So when some outside agent introduces new ideas, wildly creative ideas, yes, Erfers might apply some of them if they come across them (and I also agree with enthar's post), but coming up with them individually? Rare and unlikely, perhaps extremely so.

This is one reason why Faq is an interesting concept to me, a hidden kingdom insulated from war gave rise to a philosopher-King. And some of the most interesting people are coming from that kingdom.

Hmm... one might almost think that, like free will, this is another deliberate theme of the author's that he has planned all along. :)
BLANDCorporatio wrote:
And for the most part, that's how the comic handles this. My beef here is not with the comic creators, it's with us, and our penchant to think that Parson is the sole innovation engine of Erfworld.
I certainly don't think that. If anything the amount of innovation Parson has been able to do is the shocking thing. In a world like Erf, where there are a fixed number of caster types and thus also a fixed number of bi- and tri-mancer links, one would expect that the possibilities would have been well explored by now. I've posted this in the past. The Magic Kingdom, for example, has the requisite casters and spares to enhance safety to loan to research and development. We see that this is ongoing, with the development of the summoning spell. But given the small number of possible permutations true innovation should be very, very rare indeed, as all the easy stuff would already be common knowledge. The uncroaking of the volcano requires a very specific piece of terrain, a dormant volcano with a portal (or no one lives to tell about the discovery of the new spell), which we have only seen in one place. So it is very plausible that this use of this specific tri-mancer link would have gone undiscovered. Kingworld appears to also have some specific requirements which make it a conceivable "discovery", as it might not be possible without the Arkendish, and this makes its use by Charlie and the astonishment of all of the observers plausible. What remains to be seen is whether Charlie will continue using what is to all appearances a repeatable magic spell with such a lovely effect.
Ansan Gotti wrote:
This creates an almost EVOLUTIONARY bias against creativity.


OMG! Not EVOLUTIONARY! That's almost as bad as QUANTUM!

BS faddish jargon aside, I think you're wrong. A war is the best time for innovation and discovery in matters related to war, as any cursory reading of Earth's history will tell you.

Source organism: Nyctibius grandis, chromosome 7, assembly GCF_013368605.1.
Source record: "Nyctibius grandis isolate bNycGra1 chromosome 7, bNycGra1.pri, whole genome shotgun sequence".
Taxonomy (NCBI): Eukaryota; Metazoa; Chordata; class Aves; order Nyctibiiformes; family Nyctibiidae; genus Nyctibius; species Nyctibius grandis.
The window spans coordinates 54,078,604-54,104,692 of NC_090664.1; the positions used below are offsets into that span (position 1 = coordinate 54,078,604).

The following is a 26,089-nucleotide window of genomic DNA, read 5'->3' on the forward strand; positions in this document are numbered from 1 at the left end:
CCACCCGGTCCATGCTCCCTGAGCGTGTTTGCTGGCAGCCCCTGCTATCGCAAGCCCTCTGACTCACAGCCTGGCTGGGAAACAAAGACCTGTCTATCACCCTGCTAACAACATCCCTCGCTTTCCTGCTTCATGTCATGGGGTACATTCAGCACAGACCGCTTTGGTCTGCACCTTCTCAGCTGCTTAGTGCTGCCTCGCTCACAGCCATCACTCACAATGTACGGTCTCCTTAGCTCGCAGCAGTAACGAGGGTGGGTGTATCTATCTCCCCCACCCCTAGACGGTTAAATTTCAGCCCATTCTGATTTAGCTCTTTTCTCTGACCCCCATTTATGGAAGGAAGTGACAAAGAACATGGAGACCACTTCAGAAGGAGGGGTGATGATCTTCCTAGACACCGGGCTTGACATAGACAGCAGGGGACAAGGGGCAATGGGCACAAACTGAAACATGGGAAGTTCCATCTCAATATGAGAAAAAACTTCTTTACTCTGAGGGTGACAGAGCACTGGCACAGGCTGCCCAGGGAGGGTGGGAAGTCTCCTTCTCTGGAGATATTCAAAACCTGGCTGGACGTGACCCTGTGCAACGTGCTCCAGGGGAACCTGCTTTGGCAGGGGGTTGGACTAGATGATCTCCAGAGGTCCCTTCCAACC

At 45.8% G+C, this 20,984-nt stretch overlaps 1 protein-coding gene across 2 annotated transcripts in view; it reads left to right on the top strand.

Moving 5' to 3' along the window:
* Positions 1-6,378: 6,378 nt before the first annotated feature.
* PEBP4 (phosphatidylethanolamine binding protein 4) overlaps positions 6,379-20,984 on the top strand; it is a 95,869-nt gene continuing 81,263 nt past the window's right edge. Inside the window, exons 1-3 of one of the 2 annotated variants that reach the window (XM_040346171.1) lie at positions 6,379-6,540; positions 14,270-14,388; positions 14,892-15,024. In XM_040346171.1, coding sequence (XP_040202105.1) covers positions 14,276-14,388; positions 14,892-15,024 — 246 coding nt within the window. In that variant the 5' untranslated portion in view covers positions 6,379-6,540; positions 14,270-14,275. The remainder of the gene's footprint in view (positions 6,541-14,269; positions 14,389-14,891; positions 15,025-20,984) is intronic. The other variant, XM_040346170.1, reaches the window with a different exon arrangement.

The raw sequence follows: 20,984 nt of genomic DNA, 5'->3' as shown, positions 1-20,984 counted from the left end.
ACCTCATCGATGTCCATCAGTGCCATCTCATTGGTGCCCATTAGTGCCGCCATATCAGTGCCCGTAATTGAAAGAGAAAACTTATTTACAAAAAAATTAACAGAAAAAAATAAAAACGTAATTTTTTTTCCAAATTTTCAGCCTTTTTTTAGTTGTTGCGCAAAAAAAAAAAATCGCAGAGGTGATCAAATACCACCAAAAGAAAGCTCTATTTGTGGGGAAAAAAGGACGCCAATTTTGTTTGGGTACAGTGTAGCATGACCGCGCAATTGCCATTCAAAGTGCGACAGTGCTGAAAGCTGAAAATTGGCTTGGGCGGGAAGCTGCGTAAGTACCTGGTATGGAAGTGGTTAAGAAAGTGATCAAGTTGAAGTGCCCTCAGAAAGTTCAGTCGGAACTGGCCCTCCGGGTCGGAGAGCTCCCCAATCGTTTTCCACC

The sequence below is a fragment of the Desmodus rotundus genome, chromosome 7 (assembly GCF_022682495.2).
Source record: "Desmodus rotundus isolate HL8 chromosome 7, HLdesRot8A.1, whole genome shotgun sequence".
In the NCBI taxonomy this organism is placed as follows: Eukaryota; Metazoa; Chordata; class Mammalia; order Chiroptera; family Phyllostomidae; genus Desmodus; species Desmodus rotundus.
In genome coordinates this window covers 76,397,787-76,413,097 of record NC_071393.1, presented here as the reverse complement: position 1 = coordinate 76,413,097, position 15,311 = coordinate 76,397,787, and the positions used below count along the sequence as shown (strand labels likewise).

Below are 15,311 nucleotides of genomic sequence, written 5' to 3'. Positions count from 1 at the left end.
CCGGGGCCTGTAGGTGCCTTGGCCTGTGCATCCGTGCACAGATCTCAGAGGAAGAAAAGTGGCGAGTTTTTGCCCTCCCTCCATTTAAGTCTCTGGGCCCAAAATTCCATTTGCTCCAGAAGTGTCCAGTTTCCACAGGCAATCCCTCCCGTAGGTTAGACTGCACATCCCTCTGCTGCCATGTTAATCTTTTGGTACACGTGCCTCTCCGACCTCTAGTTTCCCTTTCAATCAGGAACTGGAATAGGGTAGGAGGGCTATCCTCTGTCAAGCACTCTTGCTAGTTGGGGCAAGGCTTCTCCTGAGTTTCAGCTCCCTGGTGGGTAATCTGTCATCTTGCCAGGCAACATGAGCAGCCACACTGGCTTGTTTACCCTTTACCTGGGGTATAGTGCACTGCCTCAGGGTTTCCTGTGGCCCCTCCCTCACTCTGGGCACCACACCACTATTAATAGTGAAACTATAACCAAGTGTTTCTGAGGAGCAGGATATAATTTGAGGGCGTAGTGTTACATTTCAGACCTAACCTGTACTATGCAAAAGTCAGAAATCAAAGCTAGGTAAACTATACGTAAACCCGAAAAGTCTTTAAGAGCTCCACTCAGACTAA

And that's the thing- on a mental level, Erfworlders are not that deficient against Earthers. Yes, a lot of them just follow orders and are content. Should sound familiar IRL too.

Also, innovation IS extremely rare and unlikely, even here. The catch, if a lot of people, for a lot of time, have been cracking at something, you'll find what there is to find eventually. And certainly you WILL FIND whatever some stranger to your world, who needs to be taught about chamber pots, will figure out.

Oberon wrote:
In a world like Erf, where there are a fixed number of caster types and thus also a fixed number of bi- and tri-mancer links, one would expect that the possibilities would have been well explored by now. I've posted this in the past.


And so did I, on that one.

Quote:
The uncroaking of the volcano requires a very specific piece of terrain, a dormant volcano with a portal (or no one lives to tell about the discovery of the new spell), which we have only seen in one place. {snip} Kingworld appears to also have some specific requirements which make it a conceivable "discovery", as it might not be possible without the Arkendish, and this makes its use by Charlie and the astonishment of all of the observers plausible.


Correct. I do expect innovation to happen, but it should happen in situations that probably have been rarely, if at all, encountered in the past. Another example of that are the attuned Pliers. The Decrypted seem genuinely new, and so all bets are off regarding them. Let's do SCIENCE!
BLANDCorporatio wrote:
OMG! Not EVOLUTIONARY! That's almost as bad as QUANTUM!

BS faddish jargon aside, I think you're wrong.


Uhh... what? Why is usage of a term appropriate to the context somehow faddish jargon?

Quote:
A war is the best time for innovation and discovery in matters related to war, as any cursory reading of Earth's history will tell you.


On earth, yes. But on Erf, war is all they have ever known, and it has not really resulted in anything remotely similar. Earth and Erf are fundamentally different in many ways. That was one of the themes of Book One.